The club, which opened around the corner from a community lined with one and two-family homes, was a magnet for trouble. Fights frequently spilled out of the club and into the quiet community. During Doyle’s time with Klein, four different night clubs were closed down.

It is this battle over quality of life versus a new night life which still remains on Doyle’s radar. There are number of restaurants and bars along East Tremont that need to be kept an eye on. He said he would force these clubs, when they want to open, to be soundproofed and provide a parking lot. This is to prevent incidents from spilling out into the local streets. He would use the carrot and stick approach by requiring soundproofing as a prerequisite for the club to receive their liquor license.

As a member of the 45th Precinct Community Council, Doyle said the precinct needs more cops. On a given weekend there are only four sector cars to patrol an area that runs from Throggs Neck and Pelham Bay to Zerega, Westchester Square, City Island and Co-op City. This also includes the massive traffic and gatherings created by the opening of the Bay Plaza Mall and the Throggs Neck Shopping Center. Residents in the 13th Council District value proactive policing, he said.

One area that needs intervention is education. Schools in the 13th Council District are swelling from a population boom. Such growth is causing growing pains.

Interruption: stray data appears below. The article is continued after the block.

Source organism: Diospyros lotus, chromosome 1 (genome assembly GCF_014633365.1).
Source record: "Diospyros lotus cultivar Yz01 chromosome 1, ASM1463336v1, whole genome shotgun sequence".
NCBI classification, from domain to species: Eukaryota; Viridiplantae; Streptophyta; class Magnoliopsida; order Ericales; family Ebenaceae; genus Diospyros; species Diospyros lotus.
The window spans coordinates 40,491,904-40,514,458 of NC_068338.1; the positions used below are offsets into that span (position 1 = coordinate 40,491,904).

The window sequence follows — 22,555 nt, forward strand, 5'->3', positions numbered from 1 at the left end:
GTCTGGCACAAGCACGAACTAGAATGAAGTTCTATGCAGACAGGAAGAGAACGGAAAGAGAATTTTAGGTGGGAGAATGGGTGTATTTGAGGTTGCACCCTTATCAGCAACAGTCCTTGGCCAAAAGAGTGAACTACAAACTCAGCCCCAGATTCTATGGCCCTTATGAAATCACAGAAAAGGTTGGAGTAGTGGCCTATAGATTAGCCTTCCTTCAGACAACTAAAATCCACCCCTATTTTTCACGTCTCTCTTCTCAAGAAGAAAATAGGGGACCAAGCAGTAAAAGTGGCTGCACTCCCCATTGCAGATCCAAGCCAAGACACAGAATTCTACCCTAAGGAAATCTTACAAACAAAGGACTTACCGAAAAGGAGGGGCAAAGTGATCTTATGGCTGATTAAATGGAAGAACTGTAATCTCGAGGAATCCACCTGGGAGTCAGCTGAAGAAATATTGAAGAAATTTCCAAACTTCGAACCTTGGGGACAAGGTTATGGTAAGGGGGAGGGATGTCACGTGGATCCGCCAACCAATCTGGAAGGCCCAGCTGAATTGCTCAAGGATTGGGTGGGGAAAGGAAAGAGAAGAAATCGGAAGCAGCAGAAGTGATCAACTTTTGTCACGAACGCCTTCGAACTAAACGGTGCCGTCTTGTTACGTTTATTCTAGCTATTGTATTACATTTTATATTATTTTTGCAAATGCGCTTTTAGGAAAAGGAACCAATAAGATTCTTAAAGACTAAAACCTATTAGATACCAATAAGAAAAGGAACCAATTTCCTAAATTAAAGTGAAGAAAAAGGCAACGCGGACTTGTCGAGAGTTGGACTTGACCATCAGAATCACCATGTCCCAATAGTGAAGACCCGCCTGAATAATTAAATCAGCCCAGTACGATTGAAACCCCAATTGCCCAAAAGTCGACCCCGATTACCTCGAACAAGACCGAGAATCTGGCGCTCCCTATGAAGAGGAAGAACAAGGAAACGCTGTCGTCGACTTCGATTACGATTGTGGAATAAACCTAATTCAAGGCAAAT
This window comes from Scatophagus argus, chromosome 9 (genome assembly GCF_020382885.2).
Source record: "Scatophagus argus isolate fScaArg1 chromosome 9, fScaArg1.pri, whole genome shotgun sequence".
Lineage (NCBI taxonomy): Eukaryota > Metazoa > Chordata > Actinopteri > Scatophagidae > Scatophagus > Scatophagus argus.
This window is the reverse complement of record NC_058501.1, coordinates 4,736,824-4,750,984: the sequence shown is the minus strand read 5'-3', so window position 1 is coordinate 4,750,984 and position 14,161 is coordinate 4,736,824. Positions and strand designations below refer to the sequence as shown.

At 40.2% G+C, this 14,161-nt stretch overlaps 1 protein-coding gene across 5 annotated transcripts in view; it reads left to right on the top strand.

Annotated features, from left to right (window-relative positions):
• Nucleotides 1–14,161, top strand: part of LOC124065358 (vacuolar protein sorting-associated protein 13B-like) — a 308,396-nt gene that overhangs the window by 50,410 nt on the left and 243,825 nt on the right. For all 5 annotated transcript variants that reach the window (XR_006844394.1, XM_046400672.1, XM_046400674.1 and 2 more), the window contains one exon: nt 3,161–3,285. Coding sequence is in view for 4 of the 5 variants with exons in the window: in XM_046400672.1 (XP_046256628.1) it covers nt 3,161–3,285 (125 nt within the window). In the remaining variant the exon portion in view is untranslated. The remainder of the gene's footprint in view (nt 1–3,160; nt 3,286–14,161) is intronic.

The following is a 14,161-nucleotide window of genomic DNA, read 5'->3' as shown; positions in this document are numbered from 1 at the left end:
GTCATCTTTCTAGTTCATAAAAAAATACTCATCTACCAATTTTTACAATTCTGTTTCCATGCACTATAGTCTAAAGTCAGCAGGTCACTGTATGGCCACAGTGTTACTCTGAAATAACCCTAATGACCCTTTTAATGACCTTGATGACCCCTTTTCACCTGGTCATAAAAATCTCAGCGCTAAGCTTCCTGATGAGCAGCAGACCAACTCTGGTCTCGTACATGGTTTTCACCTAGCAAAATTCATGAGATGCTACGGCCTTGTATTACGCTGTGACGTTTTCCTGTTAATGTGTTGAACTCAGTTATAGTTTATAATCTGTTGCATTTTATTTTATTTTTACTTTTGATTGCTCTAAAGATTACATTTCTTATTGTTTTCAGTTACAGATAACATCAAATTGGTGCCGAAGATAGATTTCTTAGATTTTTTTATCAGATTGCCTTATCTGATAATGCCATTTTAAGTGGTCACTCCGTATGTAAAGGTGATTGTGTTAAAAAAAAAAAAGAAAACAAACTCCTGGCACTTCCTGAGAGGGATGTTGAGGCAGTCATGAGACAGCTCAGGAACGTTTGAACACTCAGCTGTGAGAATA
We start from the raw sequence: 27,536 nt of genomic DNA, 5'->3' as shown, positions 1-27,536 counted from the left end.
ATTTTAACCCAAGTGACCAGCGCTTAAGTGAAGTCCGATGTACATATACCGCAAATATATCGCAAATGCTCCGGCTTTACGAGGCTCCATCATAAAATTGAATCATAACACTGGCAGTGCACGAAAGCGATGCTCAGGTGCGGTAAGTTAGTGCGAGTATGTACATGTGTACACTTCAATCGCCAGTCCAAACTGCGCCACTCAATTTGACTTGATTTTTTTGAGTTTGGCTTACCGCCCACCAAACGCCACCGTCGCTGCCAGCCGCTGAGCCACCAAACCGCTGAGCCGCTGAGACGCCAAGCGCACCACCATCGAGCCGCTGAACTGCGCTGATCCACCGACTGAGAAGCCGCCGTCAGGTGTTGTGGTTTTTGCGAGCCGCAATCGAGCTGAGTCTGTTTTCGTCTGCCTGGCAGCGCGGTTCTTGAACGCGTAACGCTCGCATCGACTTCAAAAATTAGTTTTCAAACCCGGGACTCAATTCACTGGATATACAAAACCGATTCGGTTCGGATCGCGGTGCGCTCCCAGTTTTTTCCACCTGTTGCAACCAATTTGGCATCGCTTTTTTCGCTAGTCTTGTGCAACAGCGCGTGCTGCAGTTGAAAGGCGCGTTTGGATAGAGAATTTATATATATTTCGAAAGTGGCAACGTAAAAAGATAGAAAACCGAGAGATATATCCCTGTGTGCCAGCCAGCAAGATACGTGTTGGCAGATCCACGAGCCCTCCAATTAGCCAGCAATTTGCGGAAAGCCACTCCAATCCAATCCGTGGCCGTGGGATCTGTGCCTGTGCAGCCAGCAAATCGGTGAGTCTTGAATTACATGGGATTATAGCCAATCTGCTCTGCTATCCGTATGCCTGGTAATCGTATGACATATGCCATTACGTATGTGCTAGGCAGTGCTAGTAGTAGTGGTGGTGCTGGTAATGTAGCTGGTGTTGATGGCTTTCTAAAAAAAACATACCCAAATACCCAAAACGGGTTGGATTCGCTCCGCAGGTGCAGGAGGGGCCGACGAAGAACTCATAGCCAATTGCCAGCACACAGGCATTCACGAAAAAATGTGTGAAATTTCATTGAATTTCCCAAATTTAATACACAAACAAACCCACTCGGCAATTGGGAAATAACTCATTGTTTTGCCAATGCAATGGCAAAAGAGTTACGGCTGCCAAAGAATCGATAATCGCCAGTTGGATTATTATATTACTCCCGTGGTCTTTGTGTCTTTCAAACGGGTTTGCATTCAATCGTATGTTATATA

The Lehman Educational Campus is extremely overcrowded and that has led to trouble and bad press. Lehman garnered city wide attention during several incidents where large crowds of students would fight and harass local merchants. Some 5,000 students attend six schools in a building that was designed to house 2,000 students and one school.

They also have six principals who are not working together to address safety.

“Making it a smaller school doesn’t lead to smaller class size,” he said.

Doyle would like to see the construction of more schools in his district to accommodate the population boom.

Doyle is looking into possibly redesigning Pelham Bay Station. The station was designed for 30 years ago and cannot accommodate the larger congestion of traffic of today.

The Council candidate would like to see the two overpasses at the station be converted to accommodate two-way traffic. Currently cars can only go one way on the overpasses which leads to congestion.

If elected Doyle said he would push for participatory budgeting in the district. A certain amount of money is allocated from the City Council and the candidate said he would hold different forums to allow residents to vote on how that money gets spent.

Doyle has pledged to hold massive town hall meetings in every community throughout the district. The goal is to have forums so people can talk about the issues in their community.

“Even though I’m probably the youngest person to be entering this race I’m probably the one with the most experienced in terms of just a resume,” said the 30-year-old Doyle. “People understand I have a record. That I am not afraid of hard work.


“They don’t expect miracle workers but they do expect you to work,” he said.